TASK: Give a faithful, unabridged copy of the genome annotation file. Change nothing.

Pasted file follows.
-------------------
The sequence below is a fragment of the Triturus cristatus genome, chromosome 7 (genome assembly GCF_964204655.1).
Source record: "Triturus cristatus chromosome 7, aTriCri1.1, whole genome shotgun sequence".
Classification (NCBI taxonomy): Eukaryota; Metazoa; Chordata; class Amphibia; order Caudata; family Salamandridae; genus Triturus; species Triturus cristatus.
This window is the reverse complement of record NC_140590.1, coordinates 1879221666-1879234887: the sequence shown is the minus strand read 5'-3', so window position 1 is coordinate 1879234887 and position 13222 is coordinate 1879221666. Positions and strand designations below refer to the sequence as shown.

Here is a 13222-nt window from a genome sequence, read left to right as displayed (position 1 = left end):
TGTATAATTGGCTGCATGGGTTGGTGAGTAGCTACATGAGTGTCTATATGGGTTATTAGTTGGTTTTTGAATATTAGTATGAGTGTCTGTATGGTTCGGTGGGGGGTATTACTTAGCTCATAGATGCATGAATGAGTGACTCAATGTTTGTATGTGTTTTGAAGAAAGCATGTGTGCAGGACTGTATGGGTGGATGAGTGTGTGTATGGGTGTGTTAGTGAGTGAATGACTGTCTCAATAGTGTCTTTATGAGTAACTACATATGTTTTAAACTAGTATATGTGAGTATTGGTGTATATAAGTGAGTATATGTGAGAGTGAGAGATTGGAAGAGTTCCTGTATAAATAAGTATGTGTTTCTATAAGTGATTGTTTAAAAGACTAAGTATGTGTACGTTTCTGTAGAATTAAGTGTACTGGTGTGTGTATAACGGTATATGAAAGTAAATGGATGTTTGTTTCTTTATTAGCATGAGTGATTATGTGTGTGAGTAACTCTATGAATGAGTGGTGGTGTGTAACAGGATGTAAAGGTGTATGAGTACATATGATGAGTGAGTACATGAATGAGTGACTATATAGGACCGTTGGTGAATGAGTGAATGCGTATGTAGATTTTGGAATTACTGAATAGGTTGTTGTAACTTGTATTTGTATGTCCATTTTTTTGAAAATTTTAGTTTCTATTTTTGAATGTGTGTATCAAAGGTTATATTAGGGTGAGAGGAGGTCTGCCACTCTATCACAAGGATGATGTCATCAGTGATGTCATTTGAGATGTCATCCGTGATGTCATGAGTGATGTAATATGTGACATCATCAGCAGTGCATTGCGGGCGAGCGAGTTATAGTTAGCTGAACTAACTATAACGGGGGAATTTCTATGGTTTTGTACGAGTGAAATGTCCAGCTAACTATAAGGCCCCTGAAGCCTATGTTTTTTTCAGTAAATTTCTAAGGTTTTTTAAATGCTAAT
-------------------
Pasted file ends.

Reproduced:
The sequence below is a fragment of the Triturus cristatus genome, chromosome 7 (genome assembly GCF_964204655.1).
Source record: "Triturus cristatus chromosome 7, aTriCri1.1, whole genome shotgun sequence".
Classification (NCBI taxonomy): Eukaryota; Metazoa; Chordata; class Amphibia; order Caudata; family Salamandridae; genus Triturus; species Triturus cristatus.
This window is the reverse complement of record NC_140590.1, coordinates 1879221666-1879234887: the sequence shown is the minus strand read 5'-3', so window position 1 is coordinate 1879234887 and position 13222 is coordinate 1879221666. Positions and strand designations below refer to the sequence as shown.

Here is a 13222-nt window from a genome sequence, read left to right as displayed (position 1 = left end):
TGTATAATTGGCTGCATGGGTTGGTGAGTAGCTACATGAGTGTCTATATGGGTTATTAGTTGGTTTTTGAATATTAGTATGAGTGTCTGTATGGTTCGGTGGGGGGTATTACTTAGCTCATAGATGCATGAATGAGTGACTCAATGTTTGTATGTGTTTTGAAGAAAGCATGTGTGCAGGACTGTATGGGTGGATGAGTGTGTGTATGGGTGTGTTAGTGAGTGAATGACTGTCTCAATAGTGTCTTTATGAGTAACTACATATGTTTTAAACTAGTATATGTGAGTATTGGTGTATATAAGTGAGTATATGTGAGAGTGAGAGATTGGAAGAGTTCCTGTATAAATAAGTATGTGTTTCTATAAGTGATTGTTTAAAAGACTAAGTATGTGTACGTTTCTGTAGAATTAAGTGTACTGGTGTGTGTATAACGGTATATGAAAGTAAATGGATGTTTGTTTCTTTATTAGCATGAGTGATTATGTGTGTGAGTAACTCTATGAATGAGTGGTGGTGTGTAACAGGATGTAAAGGTGTATGAGTACATATGATGAGTGAGTACATGAATGAGTGACTATATAGGACCGTTGGTGAATGAGTGAATGCGTATGTAGATTTTGGAATTACTGAATAGGTTGTTGTAACTTGTATTTGTATGTCCATTTTTTTGAAAATTTTAGTTTCTATTTTTGAATGTGTGTATCAAAGGTTATATTAGGGTGAGAGGAGGTCTGCCACTCTATCACAAGGATGATGTCATCAGTGATGTCATTTGAGATGTCATCCGTGATGTCATGAGTGATGTAATATGTGACATCATCAGCAGTGCATTGCGGGCGAGCGAGTTATAGTTAGCTGAACTAACTATAACGGGGGAATTTCTATGGTTTTGTACGAGTGAAATGTCCAGCTAACTATAAGGCCCCTGAAGCCTATGTTTTTTTCAGTAAATTTCTAAGGTTTTTTAAATGCTAAT